Mausoleo di Teodorico
The Mausoleum of Theodoric is the most famous funerary complex of Late Antiquity enlisted by UNESCO as a World Heritage Site.
The monument was built by Theodoric’s will as his own tomb around 520 AD. This admirable building testifies to the commitment made by the Goth king in maintaining a balance, both political and religious, between the Romans and the "invading" Goths. This is made visible by the superb and peculiar composition, in which the Roman architectural tradition and the western influences combine, making this imposing monument unique.
The Mausoleum has a decagonal structure that develops on two levels surmounted by a large monolithic dome. The wall structure, made of opus quadratum and carved in Aurisina stone, reveals the assembly in dry stone technique: the rows of square blocks are simply superimposed and stopped inside by dovetail cast iron braces. The lower floor is marked by a series of niches on the nine sides, while the entrance door is in the tenth face, onward west. The external profile of the upper floor is set back, creating an open walkway of 1.30 m along the entire perimeter. Almost at the connection with the dome, the profile becomes circular by means of a sturdy band, settled immediately above the lintel of the entrance door. Just above the band runs a frame with "pincer" decoration, a motif already traceable in the Ostrogoth goldsmithery and also found in the so-called "armour of Theodoric", found in the area of ??the Goth necropolis not far from the mausoleum.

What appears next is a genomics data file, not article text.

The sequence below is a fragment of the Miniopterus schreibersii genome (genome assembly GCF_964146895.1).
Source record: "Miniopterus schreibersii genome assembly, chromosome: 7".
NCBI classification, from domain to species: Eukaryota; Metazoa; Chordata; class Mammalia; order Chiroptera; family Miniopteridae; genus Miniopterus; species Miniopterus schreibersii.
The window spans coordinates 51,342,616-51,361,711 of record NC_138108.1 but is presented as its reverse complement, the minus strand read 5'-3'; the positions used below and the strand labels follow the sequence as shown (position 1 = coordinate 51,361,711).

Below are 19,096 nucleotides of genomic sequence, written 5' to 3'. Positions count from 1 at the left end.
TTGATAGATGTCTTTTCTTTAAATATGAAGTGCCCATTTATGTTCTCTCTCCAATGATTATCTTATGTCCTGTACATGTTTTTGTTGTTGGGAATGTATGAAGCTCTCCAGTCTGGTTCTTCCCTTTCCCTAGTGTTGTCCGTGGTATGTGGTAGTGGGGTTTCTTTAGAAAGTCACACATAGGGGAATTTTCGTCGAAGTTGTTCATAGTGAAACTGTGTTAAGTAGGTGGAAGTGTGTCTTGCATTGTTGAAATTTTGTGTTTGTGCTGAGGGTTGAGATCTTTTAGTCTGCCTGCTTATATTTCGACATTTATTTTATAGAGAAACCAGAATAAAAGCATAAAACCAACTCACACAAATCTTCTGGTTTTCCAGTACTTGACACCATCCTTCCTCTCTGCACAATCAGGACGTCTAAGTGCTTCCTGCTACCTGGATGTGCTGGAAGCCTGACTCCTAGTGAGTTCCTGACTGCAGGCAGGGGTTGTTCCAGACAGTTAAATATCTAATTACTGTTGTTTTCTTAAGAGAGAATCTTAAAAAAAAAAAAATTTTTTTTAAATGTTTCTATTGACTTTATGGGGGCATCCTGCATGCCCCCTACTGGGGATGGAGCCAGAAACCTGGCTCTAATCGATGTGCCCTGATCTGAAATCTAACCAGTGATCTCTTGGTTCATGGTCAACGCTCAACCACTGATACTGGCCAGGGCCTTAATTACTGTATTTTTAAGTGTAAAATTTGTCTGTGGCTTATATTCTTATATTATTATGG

The extraordinary coverage has no equal in the ancient and modern architectural heritage.
It is a single block of over 290 tons in the shape of a lowered dome, crowned by twelve handles, on which the names of eight Apostles and the four Evangelists are inscribed. These loops were certainly functional during the operations of extraction, transport, lifting and positioning of the monolith. On the dome there is a large crack that may have originated during the difficult installation works.
According to popular legend, the dome was instead torn open by a divine lightning which, falling on Theodoric sheltered inside, killed him as punishment for his crimes. The large monolithic dome, which recalls the celestial vault, serves as material and symbolic protection for the tomb of the great king.
It is probable that the lower cell was intended as a place of worship or a tomb for members of Theodoric's family. Internally the cell has a Greek cross plan and a cross-vaulted roof that unloads on four bondstones, two of which have been decorated with the Christian symbol of the shell with the muscle facing downwards, the other two blocks appear in a still state rough and semi-rough.
The upper cell has a central plan: the porphyry basin in centre - a "labrum" - according to tradition was used as a sarcophagus for the body of Theodoric. No trace of an access staircase to the upper floor has ever been found: allegedly the cell would have had an exclusively funeral destination since the construction of the monument. In the Mausoleum, neither the remains of the family nor that of Theodoric were found; the latter was in fact ousted in 540 AD, when Ravenna was reconquered by the Byzantines.
Today the Mausoleum is enclosed in a large park, creating a "power" perspective embracing and emphasizing this extraordinary monument, a one-of-a-kind architecture that testifies to the personality of King Theodoric, who was anything but barbaric, but cultured and skilled military leader and bearer of peace.
via delle Industrie, 14
Monday - Sunday summer (until Sunday November 4th): 8.30 am-7.00 pm; winter (from Monday November 5th 2018): 8.30 am-4.30 pm
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Reduced: 2,00 €